What you need to know:
- Pages. The The book was first published in 2015, but its real time commentary on events that unfolded prior to that year makes it seem like it came out much earlier.
“In Uganda, the 1950s triggered an explosion of political party activity and witnessed the emergence of two powerful nationalist parties, with the Uganda National Congress (UNC) leading the way, followed by the Democratic Party (DP).
The latter won the elections in Uganda. In 1961, forming the first self-government in colonial Uganda,” reads part of the book’s description for Professor Samwiri Lwanga-Lunyiigo’s 232-page book titled ‘A history of the Democratic Party of Uganda: The First Thirty Years (1954-1984).’
The book was first published in 2015, but its real time commentary on events that unfolded prior to that year makes it seem like it came out much earlier.
Beyond its contemporaneity, Prof Lwanga-Lunyiigo’s book shows how the DP shaped Uganda’s political landscape and how it was in turn shaped by it.
Founded in 1954, the DP came into being a few years after Sir Winston Churchill’s infamous “Fulton Speech”, which was delivered on March 5, 1946, at Westminster College in Fulton. In the speech, Churchill declared: “From Stettin in the Baltic, to Trieste in the Adriatic, an iron curtain has descended across the continent,” and thereby formalised the Cold War and framed the geo-political landscape for the next 50 years.
Ugandan politicians, according to Prof Lwanga-Lunyiigo, were first embroiled in this Cold War whose chief protagonists were the USA and the Soviet Union. It all started when Semakula-Mulumba of the Bataka Union petitioned the United Nations Trusteeship Council through the Soviet Union in 1946. Then, later, future DP pooh-bah Benedicto Kiwanuka was accused of being a communist while still a student in London.
As ideological cleavages of that era cultivated the Ugandan political field, the DP was accused of being a “Catholic party”.
Accordingly, the Mengo Establishment played its cards close to its chest as it often dealt the DP a wrong hand by stacking clerical considerations against it which propagated the fiction, according to Prof Lwanga-Lunyiigo, that DP was a Catholic party. Prof Lwanga-Lunyiigo, however, goes to great pains to set a great store by the DP’s actual ideology and aims.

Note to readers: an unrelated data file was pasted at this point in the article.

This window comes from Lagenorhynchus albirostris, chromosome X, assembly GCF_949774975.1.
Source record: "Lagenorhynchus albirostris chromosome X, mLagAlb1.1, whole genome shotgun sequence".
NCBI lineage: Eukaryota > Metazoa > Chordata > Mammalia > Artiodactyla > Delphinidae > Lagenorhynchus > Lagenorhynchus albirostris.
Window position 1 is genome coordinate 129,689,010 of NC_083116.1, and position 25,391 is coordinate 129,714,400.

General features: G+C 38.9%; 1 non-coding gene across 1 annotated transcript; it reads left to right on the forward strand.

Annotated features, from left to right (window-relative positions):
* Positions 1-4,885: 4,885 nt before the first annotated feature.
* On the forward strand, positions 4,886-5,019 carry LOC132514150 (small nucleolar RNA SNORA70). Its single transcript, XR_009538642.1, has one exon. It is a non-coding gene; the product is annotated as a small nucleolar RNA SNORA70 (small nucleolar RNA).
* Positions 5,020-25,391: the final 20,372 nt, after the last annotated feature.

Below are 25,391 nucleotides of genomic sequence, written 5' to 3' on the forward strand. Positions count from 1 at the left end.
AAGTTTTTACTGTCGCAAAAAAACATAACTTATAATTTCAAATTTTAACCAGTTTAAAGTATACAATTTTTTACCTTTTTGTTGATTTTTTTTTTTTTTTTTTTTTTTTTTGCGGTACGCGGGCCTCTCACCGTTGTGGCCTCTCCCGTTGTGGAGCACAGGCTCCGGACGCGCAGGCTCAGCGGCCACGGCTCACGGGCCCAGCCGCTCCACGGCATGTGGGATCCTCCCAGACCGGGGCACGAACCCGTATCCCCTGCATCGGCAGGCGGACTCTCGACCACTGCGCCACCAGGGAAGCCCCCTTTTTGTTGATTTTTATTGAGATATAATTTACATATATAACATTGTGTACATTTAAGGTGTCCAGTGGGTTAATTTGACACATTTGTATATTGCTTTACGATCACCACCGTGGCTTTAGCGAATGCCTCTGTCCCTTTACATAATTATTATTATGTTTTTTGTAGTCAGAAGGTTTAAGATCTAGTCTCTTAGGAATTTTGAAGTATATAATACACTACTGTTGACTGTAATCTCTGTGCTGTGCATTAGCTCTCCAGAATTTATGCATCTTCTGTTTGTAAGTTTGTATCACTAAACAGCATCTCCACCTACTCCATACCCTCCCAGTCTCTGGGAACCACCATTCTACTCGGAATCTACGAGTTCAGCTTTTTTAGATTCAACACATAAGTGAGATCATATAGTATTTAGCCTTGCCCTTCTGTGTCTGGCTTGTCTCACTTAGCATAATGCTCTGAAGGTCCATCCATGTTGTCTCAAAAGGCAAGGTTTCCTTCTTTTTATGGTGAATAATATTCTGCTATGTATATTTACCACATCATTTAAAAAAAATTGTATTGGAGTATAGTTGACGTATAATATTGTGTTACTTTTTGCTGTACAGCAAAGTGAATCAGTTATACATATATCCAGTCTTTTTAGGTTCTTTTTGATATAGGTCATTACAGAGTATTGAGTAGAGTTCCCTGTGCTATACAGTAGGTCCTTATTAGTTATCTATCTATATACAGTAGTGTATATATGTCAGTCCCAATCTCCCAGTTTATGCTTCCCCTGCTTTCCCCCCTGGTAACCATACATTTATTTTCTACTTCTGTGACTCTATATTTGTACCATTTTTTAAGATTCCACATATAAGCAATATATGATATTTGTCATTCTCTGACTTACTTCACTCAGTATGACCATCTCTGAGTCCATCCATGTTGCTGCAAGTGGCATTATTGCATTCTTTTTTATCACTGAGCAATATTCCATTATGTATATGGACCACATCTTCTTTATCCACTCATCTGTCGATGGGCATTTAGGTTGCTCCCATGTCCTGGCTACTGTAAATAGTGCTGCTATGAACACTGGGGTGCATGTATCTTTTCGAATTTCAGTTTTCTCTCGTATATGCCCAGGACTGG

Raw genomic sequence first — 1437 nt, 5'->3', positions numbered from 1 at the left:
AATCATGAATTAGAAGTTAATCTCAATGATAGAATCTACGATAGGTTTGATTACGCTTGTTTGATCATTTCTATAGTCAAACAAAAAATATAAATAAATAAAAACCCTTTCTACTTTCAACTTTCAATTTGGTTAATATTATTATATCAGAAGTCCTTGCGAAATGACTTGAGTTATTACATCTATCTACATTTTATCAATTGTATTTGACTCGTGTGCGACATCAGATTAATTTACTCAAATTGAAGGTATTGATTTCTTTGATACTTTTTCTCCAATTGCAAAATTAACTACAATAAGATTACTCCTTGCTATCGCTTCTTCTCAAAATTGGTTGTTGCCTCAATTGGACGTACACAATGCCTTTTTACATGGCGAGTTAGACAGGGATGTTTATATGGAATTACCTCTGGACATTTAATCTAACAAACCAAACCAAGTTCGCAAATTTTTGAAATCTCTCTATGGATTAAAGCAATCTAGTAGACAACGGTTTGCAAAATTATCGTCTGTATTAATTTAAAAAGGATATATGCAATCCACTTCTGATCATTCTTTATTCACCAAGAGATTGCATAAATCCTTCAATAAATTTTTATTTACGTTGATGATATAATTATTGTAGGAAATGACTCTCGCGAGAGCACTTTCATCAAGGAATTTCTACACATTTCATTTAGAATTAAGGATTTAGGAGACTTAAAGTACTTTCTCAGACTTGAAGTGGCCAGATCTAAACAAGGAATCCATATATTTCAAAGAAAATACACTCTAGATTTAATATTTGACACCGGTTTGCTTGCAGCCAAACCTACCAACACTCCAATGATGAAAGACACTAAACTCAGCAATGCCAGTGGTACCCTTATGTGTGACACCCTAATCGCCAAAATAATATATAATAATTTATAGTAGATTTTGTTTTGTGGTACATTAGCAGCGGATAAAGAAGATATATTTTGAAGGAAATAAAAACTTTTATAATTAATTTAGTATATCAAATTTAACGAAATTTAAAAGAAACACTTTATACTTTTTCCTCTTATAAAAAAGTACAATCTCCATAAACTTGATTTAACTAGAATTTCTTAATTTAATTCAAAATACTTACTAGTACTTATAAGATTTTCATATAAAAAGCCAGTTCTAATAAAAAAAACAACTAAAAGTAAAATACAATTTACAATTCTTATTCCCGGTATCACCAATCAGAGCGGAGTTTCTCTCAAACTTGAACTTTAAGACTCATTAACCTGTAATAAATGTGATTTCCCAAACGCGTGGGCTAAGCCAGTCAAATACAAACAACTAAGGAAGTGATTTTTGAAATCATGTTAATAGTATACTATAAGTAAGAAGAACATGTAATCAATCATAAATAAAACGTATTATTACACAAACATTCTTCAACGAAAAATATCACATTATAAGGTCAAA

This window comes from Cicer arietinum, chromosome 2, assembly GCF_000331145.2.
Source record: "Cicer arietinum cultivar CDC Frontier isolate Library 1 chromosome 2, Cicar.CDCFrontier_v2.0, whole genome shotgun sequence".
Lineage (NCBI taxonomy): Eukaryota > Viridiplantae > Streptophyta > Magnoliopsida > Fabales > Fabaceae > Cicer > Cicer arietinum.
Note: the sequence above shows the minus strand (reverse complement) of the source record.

In the party’s 1960 manifesto, titled “Forward to Freedom”, the party’s platform could best be described as a centre or moderate party. Its founding was umbilically linked to the Christian Democratic parties of Europe, notably in West Germany.
To the uninitiated, Germany, thanks to the outcome of the Second World War and the realities of the subsequent Cold War, was divided into East and West. The former being part of the Soviet bloc and the latter, the US-led Western bloc.
At any rate, the DP hoped to create a welfare state, whose traditional orthodoxy points to a system whereby the state undertakes to protect the health and well-being of its citizens, especially those in financial or social need.
As far as foreign policy is concerned, the party, which was committed to the nationalist ideology of independence at the time, hoped to continue Uganda’s association with the Commonwealth comity of countries.
Furthermore, it aimed at assisting other dependent African colonies unshackle themselves of the yoke of foreign domination upon Uganda attaining its independence.
It also espoused non-aligned politics in order to chart a middle ground between East and West during the Cold War.
On the economic front, it further inhabited Middle Uganda with its espousal of a mixed economy and supported the Cooperative Movement as an engine of development.
What struck me about Prof Lwanga-Lunyiigo’s rendering of DP politics is that the more the party has changed, the more it seems to have stayed the same.
When the National Resistance Movement took the reins of power in 1986, it curated an inclusive ideological stance around the policy of broad-based government. By this token, the DP was invited to join the NRM.
“It seems that even before the National Executive Committee of DP took the decision to the join the NRM government some individual members of the DP (for instance Professor Ponsiano Mulema) had already been appointed to ministerial positions,” Prof Lwanga-Lunyiigo writes, adding, “DP did not negotiate her entry into the NRM government. There were no terms and conditions for this entry as a collectivity and this was a big mistake. DP members occupying high offices in the NRM government operated as individuals.”
Even today, the DP seems to exemplify the disjointed nature of Uganda’s body politic.
In fine, Prof Lwanga-Lunyiigo’s book offers an invaluable dimension to the party’s dynamics and also eloquently shapes its contours towards a better understanding of the party.